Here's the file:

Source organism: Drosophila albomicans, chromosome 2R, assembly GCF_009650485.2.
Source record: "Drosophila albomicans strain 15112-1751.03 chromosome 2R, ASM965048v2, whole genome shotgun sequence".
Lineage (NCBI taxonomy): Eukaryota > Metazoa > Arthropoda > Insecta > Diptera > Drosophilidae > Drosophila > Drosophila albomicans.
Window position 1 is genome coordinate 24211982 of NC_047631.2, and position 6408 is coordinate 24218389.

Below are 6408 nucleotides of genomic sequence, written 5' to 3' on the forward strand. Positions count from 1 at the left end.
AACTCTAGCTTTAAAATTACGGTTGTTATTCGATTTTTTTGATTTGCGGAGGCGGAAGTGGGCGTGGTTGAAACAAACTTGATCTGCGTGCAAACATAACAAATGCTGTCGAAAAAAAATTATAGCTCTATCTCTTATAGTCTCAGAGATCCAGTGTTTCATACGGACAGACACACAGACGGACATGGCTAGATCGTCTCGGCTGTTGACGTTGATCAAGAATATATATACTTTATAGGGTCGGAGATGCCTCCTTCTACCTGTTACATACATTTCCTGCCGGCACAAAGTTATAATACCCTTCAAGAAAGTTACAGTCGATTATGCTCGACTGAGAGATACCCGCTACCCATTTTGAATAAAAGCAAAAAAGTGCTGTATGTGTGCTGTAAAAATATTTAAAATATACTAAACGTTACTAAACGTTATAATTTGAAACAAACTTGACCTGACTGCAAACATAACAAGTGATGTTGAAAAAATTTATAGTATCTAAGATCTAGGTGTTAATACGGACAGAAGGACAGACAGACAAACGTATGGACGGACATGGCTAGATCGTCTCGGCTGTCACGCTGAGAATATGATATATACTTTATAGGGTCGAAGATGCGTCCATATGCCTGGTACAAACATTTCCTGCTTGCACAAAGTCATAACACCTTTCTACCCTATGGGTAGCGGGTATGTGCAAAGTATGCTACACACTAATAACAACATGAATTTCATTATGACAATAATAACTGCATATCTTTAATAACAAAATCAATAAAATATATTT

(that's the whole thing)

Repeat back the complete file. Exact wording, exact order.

Source organism: Drosophila albomicans, chromosome 2R, assembly GCF_009650485.2.
Source record: "Drosophila albomicans strain 15112-1751.03 chromosome 2R, ASM965048v2, whole genome shotgun sequence".
Lineage (NCBI taxonomy): Eukaryota > Metazoa > Arthropoda > Insecta > Diptera > Drosophilidae > Drosophila > Drosophila albomicans.
Window position 1 is genome coordinate 24211982 of NC_047631.2, and position 6408 is coordinate 24218389.

Below are 6408 nucleotides of genomic sequence, written 5' to 3' on the forward strand. Positions count from 1 at the left end.
AACTCTAGCTTTAAAATTACGGTTGTTATTCGATTTTTTTGATTTGCGGAGGCGGAAGTGGGCGTGGTTGAAACAAACTTGATCTGCGTGCAAACATAACAAATGCTGTCGAAAAAAAATTATAGCTCTATCTCTTATAGTCTCAGAGATCCAGTGTTTCATACGGACAGACACACAGACGGACATGGCTAGATCGTCTCGGCTGTTGACGTTGATCAAGAATATATATACTTTATAGGGTCGGAGATGCCTCCTTCTACCTGTTACATACATTTCCTGCCGGCACAAAGTTATAATACCCTTCAAGAAAGTTACAGTCGATTATGCTCGACTGAGAGATACCCGCTACCCATTTTGAATAAAAGCAAAAAAGTGCTGTATGTGTGCTGTAAAAATATTTAAAATATACTAAACGTTACTAAACGTTATAATTTGAAACAAACTTGACCTGACTGCAAACATAACAAGTGATGTTGAAAAAATTTATAGTATCTAAGATCTAGGTGTTAATACGGACAGAAGGACAGACAGACAAACGTATGGACGGACATGGCTAGATCGTCTCGGCTGTCACGCTGAGAATATGATATATACTTTATAGGGTCGAAGATGCGTCCATATGCCTGGTACAAACATTTCCTGCTTGCACAAAGTCATAACACCTTTCTACCCTATGGGTAGCGGGTATGTGCAAAGTATGCTACACACTAATAACAACATGAATTTCATTATGACAATAATAACTGCATATCTTTAATAACAAAATCAATAAAATATATTT